Oxidative stress occurs in RA due to an imbalance in the generation and removal of reactive oxygen species (ROS), leading to inflammation, abnormal cellular behavior, and tissue damage . Nuclear factor erythroid 2-related factor 2 (nrf2) as a transcription factor and a master regulator of antioxidant response has been considered a therapeutic target for RA . Under basal conditions, nrf2 binds to the inhibitory Kelch-like ECH-associated protein 1 (Keap1) in the cytoplasm, which targets nrf2 to proteasomal degradation . When being activated by ROS or electrophilic compounds such as sulforaphane (SFN), nrf2 translocates into the nucleus after being released from Keap1 and subsequently regulates the expression of targeted genes [8–10].
The transactivation of multiple genes involved in the antioxidant response, immune process, and metabolism by nrf2 has been well recognized . It was originally considered to exert protection against oxidative stress and inflammation in various diseases including RA. Nrf2 deficiency aggravated disease severity and inflammatory condition in RA animal models [11, 12]. Chemicals that directly activate nrf2 showed anti-inflammatory and immunoregulatory effects [6, 13] Nrf2 also mediated the therapeutic effects of many drugs in RA, such as licochalcone A and resveratrol [14–16]. Nevertheless, recent studies noted that nrf2 could also play a role in cancer progression, promoting proliferation and invasion in glioblastoma and hepatocellular carcinoma [17–19]. These remind us that nrf2 might modulate RA disease severity through other mechanisms such as controlling cell growth and invasion. Upregulated nrf2 has been found in the FLS of RA patients, but how nrf2 modulates the proliferation and invasion of RA-FLS remains unknown .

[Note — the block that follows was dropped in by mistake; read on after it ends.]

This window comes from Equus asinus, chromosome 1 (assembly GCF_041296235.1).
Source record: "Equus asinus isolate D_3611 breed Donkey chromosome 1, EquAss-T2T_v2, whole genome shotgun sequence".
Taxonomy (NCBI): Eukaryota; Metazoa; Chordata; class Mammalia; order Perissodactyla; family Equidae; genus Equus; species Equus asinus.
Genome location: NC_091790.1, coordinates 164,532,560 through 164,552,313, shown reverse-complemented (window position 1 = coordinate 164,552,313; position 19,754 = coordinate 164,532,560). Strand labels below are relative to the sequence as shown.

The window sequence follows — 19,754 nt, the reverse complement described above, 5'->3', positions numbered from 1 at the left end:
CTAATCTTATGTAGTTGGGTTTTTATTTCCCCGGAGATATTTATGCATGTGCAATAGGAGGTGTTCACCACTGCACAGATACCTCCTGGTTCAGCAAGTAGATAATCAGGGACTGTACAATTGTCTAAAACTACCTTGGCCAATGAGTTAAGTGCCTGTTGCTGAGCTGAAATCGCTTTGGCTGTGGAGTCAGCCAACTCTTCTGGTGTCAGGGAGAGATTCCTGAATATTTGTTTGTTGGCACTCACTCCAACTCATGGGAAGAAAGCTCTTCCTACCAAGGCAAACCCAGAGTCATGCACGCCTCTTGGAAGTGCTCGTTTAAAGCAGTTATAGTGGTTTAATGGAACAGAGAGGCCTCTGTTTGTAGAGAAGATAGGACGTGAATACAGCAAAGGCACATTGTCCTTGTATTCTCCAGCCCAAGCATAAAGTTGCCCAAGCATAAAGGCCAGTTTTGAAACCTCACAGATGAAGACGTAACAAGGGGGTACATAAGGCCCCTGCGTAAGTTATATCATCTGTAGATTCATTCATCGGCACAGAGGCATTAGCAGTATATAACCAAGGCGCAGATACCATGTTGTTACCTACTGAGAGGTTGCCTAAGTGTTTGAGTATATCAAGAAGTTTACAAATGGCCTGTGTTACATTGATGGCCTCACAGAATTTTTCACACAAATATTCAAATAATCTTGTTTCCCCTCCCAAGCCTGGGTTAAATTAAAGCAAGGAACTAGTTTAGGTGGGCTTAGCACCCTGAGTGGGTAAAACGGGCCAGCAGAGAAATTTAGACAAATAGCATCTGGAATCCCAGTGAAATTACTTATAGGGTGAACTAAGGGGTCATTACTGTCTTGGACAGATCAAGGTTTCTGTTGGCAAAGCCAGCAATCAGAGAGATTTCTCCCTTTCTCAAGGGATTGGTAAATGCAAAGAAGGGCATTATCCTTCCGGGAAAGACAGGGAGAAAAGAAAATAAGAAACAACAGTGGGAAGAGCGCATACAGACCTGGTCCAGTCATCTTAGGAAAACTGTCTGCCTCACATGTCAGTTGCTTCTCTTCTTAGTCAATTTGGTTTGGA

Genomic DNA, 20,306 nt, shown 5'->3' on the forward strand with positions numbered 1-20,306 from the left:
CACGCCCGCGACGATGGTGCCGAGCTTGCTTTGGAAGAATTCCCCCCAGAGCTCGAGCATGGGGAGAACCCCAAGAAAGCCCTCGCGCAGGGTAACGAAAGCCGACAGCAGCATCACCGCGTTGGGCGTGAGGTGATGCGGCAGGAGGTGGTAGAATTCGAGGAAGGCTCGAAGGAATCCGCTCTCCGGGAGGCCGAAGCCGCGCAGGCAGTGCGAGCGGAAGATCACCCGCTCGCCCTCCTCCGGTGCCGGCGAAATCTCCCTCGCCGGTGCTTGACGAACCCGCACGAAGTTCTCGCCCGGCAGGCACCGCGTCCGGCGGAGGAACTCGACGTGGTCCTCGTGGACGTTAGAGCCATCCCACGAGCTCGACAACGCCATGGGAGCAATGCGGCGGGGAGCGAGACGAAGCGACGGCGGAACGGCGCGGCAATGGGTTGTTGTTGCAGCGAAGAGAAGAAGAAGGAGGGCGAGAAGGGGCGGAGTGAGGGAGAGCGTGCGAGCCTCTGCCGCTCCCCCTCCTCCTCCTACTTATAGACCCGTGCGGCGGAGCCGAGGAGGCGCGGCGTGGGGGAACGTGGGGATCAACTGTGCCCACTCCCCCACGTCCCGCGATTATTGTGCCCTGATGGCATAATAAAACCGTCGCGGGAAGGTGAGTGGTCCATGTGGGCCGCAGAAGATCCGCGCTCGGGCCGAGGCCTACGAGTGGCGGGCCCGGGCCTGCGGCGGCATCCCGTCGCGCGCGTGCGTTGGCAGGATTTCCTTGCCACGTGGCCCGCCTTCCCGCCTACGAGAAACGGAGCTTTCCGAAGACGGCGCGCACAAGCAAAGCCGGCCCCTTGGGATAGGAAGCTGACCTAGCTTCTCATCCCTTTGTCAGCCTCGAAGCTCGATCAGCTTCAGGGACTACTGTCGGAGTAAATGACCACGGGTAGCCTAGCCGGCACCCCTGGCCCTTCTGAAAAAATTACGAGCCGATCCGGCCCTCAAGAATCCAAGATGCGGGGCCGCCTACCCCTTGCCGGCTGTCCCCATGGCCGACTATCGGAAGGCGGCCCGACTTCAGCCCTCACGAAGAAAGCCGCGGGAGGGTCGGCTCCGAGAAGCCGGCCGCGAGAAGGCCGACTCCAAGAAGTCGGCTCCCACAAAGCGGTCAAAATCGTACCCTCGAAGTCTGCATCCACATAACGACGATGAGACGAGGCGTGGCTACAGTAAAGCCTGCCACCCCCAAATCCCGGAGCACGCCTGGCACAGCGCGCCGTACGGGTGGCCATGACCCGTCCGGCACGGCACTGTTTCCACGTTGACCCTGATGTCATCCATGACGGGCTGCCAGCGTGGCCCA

Here, we confirmed the higher expression of nrf2 in the RA synovium and revealed that TNF-α contributed to the activation of nrf2 by inducing intracellular ROS in RA-FLS. More importantly, we identified knockdown of nrf2 as an enhancer of proliferation, invasion, and the expression of the matrix metalloproteinases (MMPs) of RA-FLS by activating the JNK pathway.
2. Materials and Methods
2.1. Tissue Samples
Synovial tissues from RA and osteoarthritis (OA) patients were obtained during the total knee arthroplasty. Patients were diagnosed according to the 2010 ACR/EULAR classification criteria for RA or 1986 revised ACR classification criteria for OA [20, 21]. This study complied with the Declaration of Helsinki (1964), and the research protocol was approved by the Ethic Committee of Shanghai Jiao Tong University Affiliated Sixth People’s Hospital. Informed consent was obtained from all the patients for tissue donation.
2.2. Isolation and Culture of Human FLS
Synovial tissues were used to isolate primary FLS. The fat, fibrous membranes, and cartilage fragments were removed. The synovial tissue was minced into fragments and digested with 1 mg/mL type II collagenase (Merck Millipore, USA) dissolved in Dulbecco’s Modified Eagle Medium (DMEM) at 37°C overnight. After that, the digested mixture was pipette through a 70 μm mesh cell filter (Merck Millipore, USA) into a 50 mL tube and centrifuged at 250 g for 10 min. The supernatant was removed, and the cell pellet was washed with DMEM three times. Finally, the cell pellet was resuspended with DMEM supplemented with 10% fetal bovine serum (FBS) and 100 U/mL penicillin-streptomycin (Gibco, USA). The cells were cultured in 10 cm culture dishes at a density of cells/mm2 in a humidified incubator (Thermo Fisher Scientific, USA) containing 95% air and 5% CO2 at 37°C and subcultured upon confluence. Passages 3-8 were used for experiments.